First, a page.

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Ischemic stroke and hyperhomocysteinemia: truth or myth?

ANNELIES TERWECOREN UGent, ELKE STEEN UGent, Dominique Benoit UGent, Paul Boon UGent and Dimitri Hemelsoet UGent (2009) ACTA NEUROLOGICA BELGICA. 109(3). p.181-188
abstract
Hyperhomocysteinemia is generally acknowledged as a treatable risk factor for atherotrombotic diseases, but a causal relationship between both is not Yet definitively established. Hyperhomocysteinemia originates from a deviation in the methionine-homocysteine metabolism including disturbances of enzymes, vitamin deficiencies and different other factors. Observational studies, genetic polymorphism studies and several meta-analyses implicate already a causal relation between homocysteine and cerebrovascular diseases. It is useful to determine homocysteine levels for stroke who present no clue for vascular disease and thrombosis, who have an ischemic stroke at a young age and who have a family history of premature atherosclerosis. Because of the low cost and safety of the therapy, the American Heart and Stroke Association advises to treat patients with a stroke and hyperhomocysteinemia daily with 0,4 mg folic acid, 2,4 mu g vitamin 1312 and 1, 7 mg vitamin B6. A significant benefit in secondary prevention is not yet proven. The results of larger follow-up trials have to be published.
Please use this url to cite or link to this publication:
author
organization
year
type
journalArticle (original)
publication status
published
subject
keyword
VITAMIN INTERVENTION, EFFICACY ANALYSIS, PREVENTION TRIAL, CARDIOVASCULAR EVENTS, MYOCARDIAL-INFARCTION, RANDOMIZED CONTROLLED-TRIAL, vitamin therapy, secondary prevention, ischemic stroke, methionine-homocysteine metabolism, Hyperhomocysteinemia, RISK, FOLIC-ACID, HOMOCYSTEINE, DISEASE
journal title
ACTA NEUROLOGICA BELGICA
Acta Neurol. Belg.
volume
109
issue
3
pages
8 pages
Web of Science type
Review
Web of Science id
000271097700003
JCR category
CLINICAL NEUROLOGY
JCR impact factor
0.597 (2009)
JCR rank
147/165 (2009)
JCR quartile
4 (2009)
ISSN
0300-9009
language
English
UGent publication?
yes
classification
A1
id
829160
handle
http://hdl.handle.net/1854/LU-829160
date created
2010-01-18 09:52:43
date last changed
2010-04-26 17:22:22
@article{829160,
  abstract     = {Hyperhomocysteinemia is generally acknowledged as a treatable risk factor for atherotrombotic diseases, but a causal relationship between both is not Yet definitively established. Hyperhomocysteinemia originates from a deviation in the methionine-homocysteine metabolism including disturbances of enzymes, vitamin deficiencies and different other factors. Observational studies, genetic polymorphism studies and several meta-analyses implicate already a causal relation between homocysteine and cerebrovascular diseases.
It is useful to determine homocysteine levels for stroke who present no clue for vascular disease and thrombosis, who have an ischemic stroke at a young age and who have a family history of premature atherosclerosis. Because of the low cost and safety of the therapy, the American Heart and Stroke Association advises to treat patients with a stroke and hyperhomocysteinemia daily with 0,4 mg folic acid, 2,4 mu g vitamin 1312 and 1, 7 mg vitamin B6. A significant benefit in secondary prevention is not yet proven. The results of larger follow-up trials have to be published.},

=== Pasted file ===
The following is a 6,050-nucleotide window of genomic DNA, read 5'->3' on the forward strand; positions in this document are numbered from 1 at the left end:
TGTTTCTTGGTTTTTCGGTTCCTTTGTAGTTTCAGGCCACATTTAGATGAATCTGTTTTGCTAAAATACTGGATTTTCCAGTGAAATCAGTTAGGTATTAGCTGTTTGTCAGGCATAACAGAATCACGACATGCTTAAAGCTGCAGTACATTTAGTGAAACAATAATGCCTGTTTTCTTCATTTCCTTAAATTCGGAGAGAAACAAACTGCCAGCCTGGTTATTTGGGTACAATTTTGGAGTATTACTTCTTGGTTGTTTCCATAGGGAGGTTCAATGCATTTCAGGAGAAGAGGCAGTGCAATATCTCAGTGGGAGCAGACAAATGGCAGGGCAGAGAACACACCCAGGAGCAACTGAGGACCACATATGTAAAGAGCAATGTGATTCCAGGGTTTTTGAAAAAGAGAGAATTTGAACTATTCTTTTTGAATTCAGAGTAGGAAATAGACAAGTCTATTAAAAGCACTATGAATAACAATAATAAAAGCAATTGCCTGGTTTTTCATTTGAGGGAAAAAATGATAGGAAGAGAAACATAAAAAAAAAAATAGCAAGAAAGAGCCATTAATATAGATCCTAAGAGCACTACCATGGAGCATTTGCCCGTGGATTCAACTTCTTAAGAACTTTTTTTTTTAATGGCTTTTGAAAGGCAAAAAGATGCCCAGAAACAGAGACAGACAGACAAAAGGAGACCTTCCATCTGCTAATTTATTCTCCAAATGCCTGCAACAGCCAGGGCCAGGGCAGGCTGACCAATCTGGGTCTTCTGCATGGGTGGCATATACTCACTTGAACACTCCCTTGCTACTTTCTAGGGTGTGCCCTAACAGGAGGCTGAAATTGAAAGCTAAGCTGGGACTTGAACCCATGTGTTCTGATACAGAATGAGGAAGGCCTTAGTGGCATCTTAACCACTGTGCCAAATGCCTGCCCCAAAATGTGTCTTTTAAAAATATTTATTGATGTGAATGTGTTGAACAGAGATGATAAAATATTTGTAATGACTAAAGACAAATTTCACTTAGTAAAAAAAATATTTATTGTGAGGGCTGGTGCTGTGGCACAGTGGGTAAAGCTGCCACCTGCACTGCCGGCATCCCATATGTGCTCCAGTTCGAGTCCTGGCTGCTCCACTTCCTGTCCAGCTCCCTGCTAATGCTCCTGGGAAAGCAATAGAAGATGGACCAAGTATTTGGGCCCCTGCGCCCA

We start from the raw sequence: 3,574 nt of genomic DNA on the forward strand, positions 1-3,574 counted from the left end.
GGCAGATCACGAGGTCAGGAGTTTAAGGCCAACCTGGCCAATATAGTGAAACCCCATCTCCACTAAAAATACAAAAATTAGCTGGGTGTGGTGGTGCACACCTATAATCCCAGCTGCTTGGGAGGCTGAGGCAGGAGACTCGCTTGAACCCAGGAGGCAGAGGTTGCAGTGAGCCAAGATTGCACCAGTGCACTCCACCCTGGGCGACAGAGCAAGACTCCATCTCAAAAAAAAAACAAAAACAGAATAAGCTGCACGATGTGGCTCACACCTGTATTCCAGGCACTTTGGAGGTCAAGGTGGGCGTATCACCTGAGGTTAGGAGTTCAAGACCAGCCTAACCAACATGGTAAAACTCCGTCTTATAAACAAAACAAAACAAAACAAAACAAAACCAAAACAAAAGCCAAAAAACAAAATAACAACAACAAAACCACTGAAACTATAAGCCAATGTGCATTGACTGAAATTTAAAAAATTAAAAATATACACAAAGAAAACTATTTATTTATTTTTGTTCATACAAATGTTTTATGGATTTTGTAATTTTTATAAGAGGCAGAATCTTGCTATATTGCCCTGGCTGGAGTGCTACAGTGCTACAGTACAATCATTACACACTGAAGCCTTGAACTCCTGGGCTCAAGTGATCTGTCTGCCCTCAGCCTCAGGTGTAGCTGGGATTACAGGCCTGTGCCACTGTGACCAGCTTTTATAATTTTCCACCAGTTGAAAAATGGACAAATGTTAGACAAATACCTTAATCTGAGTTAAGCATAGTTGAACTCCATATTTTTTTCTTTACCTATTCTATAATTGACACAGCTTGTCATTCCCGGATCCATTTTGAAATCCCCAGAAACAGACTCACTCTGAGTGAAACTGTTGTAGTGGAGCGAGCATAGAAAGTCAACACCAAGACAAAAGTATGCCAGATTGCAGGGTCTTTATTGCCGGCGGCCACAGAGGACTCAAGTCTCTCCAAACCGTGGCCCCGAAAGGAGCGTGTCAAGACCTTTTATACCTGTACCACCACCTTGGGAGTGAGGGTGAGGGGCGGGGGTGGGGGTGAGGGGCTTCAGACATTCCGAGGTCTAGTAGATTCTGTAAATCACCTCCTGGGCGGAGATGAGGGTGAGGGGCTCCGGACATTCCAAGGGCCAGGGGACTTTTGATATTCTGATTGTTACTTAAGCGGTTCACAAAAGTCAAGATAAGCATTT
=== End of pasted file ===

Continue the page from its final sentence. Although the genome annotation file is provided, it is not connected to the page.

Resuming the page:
author       = {TERWECOREN, ANNELIES and STEEN, ELKE and Benoit, Dominique and Boon, Paul and Hemelsoet, Dimitri},
  issn         = {0300-9009},
  journal      = {ACTA NEUROLOGICA BELGICA},
  keyword      = {VITAMIN INTERVENTION,EFFICACY ANALYSIS,PREVENTION TRIAL,CARDIOVASCULAR EVENTS,MYOCARDIAL-INFARCTION,RANDOMIZED CONTROLLED-TRIAL,vitamin therapy,secondary prevention,ischemic stroke,methionine-homocysteine metabolism,Hyperhomocysteinemia,RISK,FOLIC-ACID,HOMOCYSTEINE,DISEASE},
  language     = {eng},
  number       = {3},
  pages        = {181--188},
  title        = {Ischemic stroke and hyperhomocysteinemia: truth or myth?},
  volume       = {109},
  year         = {2009},
}

Chicago
TERWECOREN, ANNELIES, ELKE STEEN, Dominique Benoit, Paul Boon, and Dimitri Hemelsoet. 2009. “Ischemic Stroke and Hyperhomocysteinemia: Truth or Myth?” Acta Neurologica Belgica 109 (3): 181–188.
APA
TERWECOREN, A., STEEN, E., Benoit, D., Boon, P., & Hemelsoet, D. (2009). Ischemic stroke and hyperhomocysteinemia: truth or myth? ACTA NEUROLOGICA BELGICA, 109(3), 181–188.
Vancouver
1.
TERWECOREN A, STEEN E, Benoit D, Boon P, Hemelsoet D. Ischemic stroke and hyperhomocysteinemia: truth or myth? ACTA NEUROLOGICA BELGICA. 2009;109(3):181–8.
MLA
TERWECOREN, ANNELIES, ELKE STEEN, Dominique Benoit, et al. “Ischemic Stroke and Hyperhomocysteinemia: Truth or Myth?” ACTA NEUROLOGICA BELGICA 109.3 (2009): 181–188. Print.